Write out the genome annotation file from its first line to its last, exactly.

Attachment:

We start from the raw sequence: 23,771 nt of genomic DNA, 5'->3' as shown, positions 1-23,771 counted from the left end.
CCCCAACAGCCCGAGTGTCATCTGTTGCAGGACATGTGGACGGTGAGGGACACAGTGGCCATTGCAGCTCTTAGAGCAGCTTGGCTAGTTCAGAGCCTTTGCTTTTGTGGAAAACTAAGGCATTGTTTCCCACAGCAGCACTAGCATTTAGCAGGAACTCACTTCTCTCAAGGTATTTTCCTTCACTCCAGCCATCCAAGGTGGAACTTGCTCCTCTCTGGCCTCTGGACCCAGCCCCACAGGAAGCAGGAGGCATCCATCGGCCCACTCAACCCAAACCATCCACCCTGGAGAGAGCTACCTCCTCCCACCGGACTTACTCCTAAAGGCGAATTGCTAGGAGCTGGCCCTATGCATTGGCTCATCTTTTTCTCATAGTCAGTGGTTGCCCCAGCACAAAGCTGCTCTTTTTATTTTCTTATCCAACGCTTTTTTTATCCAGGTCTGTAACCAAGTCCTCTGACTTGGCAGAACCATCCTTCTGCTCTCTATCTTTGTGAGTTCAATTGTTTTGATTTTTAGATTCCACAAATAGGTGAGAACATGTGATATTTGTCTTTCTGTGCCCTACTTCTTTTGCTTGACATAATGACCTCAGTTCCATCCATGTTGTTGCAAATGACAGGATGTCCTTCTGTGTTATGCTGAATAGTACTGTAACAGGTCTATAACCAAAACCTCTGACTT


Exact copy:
We start from the raw sequence: 23,771 nt of genomic DNA, 5'->3' as shown, positions 1-23,771 counted from the left end.
CCCCAACAGCCCGAGTGTCATCTGTTGCAGGACATGTGGACGGTGAGGGACACAGTGGCCATTGCAGCTCTTAGAGCAGCTTGGCTAGTTCAGAGCCTTTGCTTTTGTGGAAAACTAAGGCATTGTTTCCCACAGCAGCACTAGCATTTAGCAGGAACTCACTTCTCTCAAGGTATTTTCCTTCACTCCAGCCATCCAAGGTGGAACTTGCTCCTCTCTGGCCTCTGGACCCAGCCCCACAGGAAGCAGGAGGCATCCATCGGCCCACTCAACCCAAACCATCCACCCTGGAGAGAGCTACCTCCTCCCACCGGACTTACTCCTAAAGGCGAATTGCTAGGAGCTGGCCCTATGCATTGGCTCATCTTTTTCTCATAGTCAGTGGTTGCCCCAGCACAAAGCTGCTCTTTTTATTTTCTTATCCAACGCTTTTTTTATCCAGGTCTGTAACCAAGTCCTCTGACTTGGCAGAACCATCCTTCTGCTCTCTATCTTTGTGAGTTCAATTGTTTTGATTTTTAGATTCCACAAATAGGTGAGAACATGTGATATTTGTCTTTCTGTGCCCTACTTCTTTTGCTTGACATAATGACCTCAGTTCCATCCATGTTGTTGCAAATGACAGGATGTCCTTCTGTGTTATGCTGAATAGTACTGTAACAGGTCTATAACCAAAACCTCTGACTT